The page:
In the time since, a lot of people have asked how it happened. How we made it work. What we ate. What he talked about. In all honesty, the entire experience is still a blur. But, in this column, I will do my best to truthfully record the events that led up to that fated evening when College of William and Mary President Taylor Reveley sat at the Kappa Delta dinner table.
Sometimes on a Wednesday, one feels particularly bold. Maybe it’s the “hump day” ambiguity; maybe it’s the colonial wind. On this particular Wednesday, upon seeing Reveley on ancient campus, I asked him if he would be interested in coming to the Kappa Delta sorority house for dinner.
“I would be most honored,” he replied.
After some email exchanges with his executive assistant, we had a date locked down. Tuesday, Feb. 18. Six days. Help.
Only seven of us could fit around the table. But what would we make? Most of us were only accustomed to making mac and cheese. What dishes would we use? What would we wear?
The weekend before the dinner we took a trip to Trader Joe’s. We found plates and forks that sort of matched and cleaned the pen marks off the dining room table. We felt ready.
That Tuesday afternoon as I ran home to help with the meal’s preparation, I realized that I’ve rarely put so much forethought into an actual date.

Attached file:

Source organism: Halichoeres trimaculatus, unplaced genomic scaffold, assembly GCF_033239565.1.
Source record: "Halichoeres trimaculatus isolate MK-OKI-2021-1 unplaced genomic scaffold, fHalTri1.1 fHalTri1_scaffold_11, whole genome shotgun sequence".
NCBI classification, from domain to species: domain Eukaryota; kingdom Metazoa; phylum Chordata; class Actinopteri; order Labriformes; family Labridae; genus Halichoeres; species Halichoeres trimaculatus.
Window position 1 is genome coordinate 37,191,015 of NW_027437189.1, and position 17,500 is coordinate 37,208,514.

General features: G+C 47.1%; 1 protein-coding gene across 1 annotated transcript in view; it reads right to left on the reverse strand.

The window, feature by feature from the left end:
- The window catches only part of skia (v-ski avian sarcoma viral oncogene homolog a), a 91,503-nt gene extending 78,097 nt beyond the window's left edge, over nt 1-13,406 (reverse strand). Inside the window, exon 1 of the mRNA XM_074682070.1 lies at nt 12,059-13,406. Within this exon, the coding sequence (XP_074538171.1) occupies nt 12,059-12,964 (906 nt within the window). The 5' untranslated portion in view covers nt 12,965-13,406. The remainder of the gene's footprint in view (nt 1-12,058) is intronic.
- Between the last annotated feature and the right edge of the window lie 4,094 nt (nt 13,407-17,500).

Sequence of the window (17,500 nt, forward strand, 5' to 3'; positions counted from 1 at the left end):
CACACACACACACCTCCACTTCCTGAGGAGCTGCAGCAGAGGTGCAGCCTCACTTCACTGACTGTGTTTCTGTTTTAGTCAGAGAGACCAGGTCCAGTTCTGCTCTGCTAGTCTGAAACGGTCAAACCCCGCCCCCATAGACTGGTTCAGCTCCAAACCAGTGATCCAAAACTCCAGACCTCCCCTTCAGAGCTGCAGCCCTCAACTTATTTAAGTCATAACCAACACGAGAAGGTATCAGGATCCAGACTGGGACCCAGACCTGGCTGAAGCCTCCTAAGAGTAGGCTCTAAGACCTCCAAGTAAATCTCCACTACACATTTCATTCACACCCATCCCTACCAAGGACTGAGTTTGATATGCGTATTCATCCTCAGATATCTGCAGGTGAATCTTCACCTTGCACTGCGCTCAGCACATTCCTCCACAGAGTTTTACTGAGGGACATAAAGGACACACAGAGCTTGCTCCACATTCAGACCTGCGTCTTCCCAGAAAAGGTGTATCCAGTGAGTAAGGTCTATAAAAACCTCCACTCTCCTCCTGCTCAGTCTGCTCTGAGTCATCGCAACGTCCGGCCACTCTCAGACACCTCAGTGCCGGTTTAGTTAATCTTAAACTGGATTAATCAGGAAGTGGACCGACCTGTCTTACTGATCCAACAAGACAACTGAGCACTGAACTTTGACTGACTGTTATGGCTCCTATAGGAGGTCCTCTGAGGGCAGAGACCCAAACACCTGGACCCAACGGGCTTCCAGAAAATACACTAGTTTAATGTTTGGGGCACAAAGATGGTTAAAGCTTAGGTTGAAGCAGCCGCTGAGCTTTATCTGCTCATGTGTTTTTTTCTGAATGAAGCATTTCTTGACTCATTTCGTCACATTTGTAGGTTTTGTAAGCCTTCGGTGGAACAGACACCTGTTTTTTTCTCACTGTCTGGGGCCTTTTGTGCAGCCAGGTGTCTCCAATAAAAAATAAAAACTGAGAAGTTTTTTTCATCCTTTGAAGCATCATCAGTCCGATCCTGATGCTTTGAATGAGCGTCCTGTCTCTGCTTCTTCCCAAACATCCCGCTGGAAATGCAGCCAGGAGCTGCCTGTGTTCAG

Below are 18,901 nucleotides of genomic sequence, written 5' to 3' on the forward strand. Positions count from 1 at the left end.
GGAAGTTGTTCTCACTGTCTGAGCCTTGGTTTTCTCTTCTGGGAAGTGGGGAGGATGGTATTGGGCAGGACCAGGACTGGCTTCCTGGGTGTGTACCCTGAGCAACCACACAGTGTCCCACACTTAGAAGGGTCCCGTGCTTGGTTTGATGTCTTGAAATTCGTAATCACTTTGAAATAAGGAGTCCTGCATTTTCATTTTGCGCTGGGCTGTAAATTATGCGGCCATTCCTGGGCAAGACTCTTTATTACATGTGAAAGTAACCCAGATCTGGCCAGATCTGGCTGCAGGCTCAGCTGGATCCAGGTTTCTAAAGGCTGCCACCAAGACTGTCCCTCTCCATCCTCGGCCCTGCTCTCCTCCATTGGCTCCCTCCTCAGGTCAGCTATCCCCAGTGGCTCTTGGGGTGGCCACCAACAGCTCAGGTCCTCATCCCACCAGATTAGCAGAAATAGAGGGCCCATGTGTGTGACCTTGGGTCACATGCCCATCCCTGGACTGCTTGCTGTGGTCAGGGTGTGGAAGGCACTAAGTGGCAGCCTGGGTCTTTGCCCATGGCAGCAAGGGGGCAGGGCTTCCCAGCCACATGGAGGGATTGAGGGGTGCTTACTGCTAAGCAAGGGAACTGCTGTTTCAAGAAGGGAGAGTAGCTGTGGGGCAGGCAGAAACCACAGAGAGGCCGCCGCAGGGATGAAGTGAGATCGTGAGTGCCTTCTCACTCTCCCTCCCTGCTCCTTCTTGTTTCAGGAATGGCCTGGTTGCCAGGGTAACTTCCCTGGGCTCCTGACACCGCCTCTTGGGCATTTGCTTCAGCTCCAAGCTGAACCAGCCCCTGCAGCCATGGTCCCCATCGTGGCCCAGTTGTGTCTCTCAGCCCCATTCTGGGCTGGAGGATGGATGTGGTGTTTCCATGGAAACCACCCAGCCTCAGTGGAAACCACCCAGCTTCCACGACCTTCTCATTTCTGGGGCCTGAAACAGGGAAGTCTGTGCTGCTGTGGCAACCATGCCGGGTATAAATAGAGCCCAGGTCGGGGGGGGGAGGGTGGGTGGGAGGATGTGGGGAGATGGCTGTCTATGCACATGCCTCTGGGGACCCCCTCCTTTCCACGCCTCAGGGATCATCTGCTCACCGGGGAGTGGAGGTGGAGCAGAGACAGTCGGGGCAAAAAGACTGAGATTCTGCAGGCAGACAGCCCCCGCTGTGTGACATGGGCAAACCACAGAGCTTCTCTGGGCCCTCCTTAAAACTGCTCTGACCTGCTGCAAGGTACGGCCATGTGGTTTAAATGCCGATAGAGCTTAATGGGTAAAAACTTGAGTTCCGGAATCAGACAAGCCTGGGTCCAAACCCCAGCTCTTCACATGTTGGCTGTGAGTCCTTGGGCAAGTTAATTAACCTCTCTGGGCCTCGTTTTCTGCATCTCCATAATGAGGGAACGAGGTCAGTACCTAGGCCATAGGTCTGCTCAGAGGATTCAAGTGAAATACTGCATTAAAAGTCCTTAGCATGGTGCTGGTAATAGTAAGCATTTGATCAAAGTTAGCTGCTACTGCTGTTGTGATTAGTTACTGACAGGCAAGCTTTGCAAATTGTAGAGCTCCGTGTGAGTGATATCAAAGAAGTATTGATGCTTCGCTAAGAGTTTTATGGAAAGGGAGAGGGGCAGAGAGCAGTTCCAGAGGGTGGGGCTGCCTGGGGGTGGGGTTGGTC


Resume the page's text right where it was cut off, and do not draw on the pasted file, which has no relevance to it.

Whatever, this dinner was going to be way more important than any awkward evening at DoG Street Pub.
Reveley walked through the door around 7 p.m., looking dapper in a black suit with a coral tie along with his signature horn-rimmed specs and dry humor. He remarked that he had never been to most of the houses in Sorority Court.
As much preparation as we put into the evening, the meal felt like eight old friends sitting around a round table, sharing good food and trading college stories.
At the beginning of his college years, a young Reveley traveled to Princeton University alone by train, arriving in New Jersey in the middle of the night. Upon walking into his freshman dorm, he saw that his room was not equipped with any furniture. Including a bed.
Reveley described his freshman living situation as “intimate,” occupying a randomly assigned quad. The group did not hit it off. By his junior year, Reveley joined the social eating club known as the Quadrangle, where he found his closest friends.
By the time we moved onto the main course, Reveley began regaling us with stories of his travels.
On a safari in South Africa, he feared that wild beasts might consume him whole. So, Reveley struck a deal with the animals — he wouldn’t eat them if they didn’t eat him.
As we dished out the vanilla ice cream, the whole room felt alive with laughter. Reveley joked about how the new fraternity houses would likely be trashed within a year, whereas the sororities have kept their houses relatively pristine for decades.
We asked if he had been to many of these types of dinners before. He couldn’t recall having been invited to a student house for an evening meal in recent years. A home-cooked meal was a nice change to the usual catered food and meals out.
He left an hour and 45 minutes later, and we laughed at how normal it felt.
Such a mystique surrounds Reveley on this campus. But really, he’s just a nice guy who is really worth getting to know. Try to do so before you graduate.
Ariel Cohen is a Confusion Corner columnist and likes long walks on the beach, coral ties and offering college presidents homecooked meals.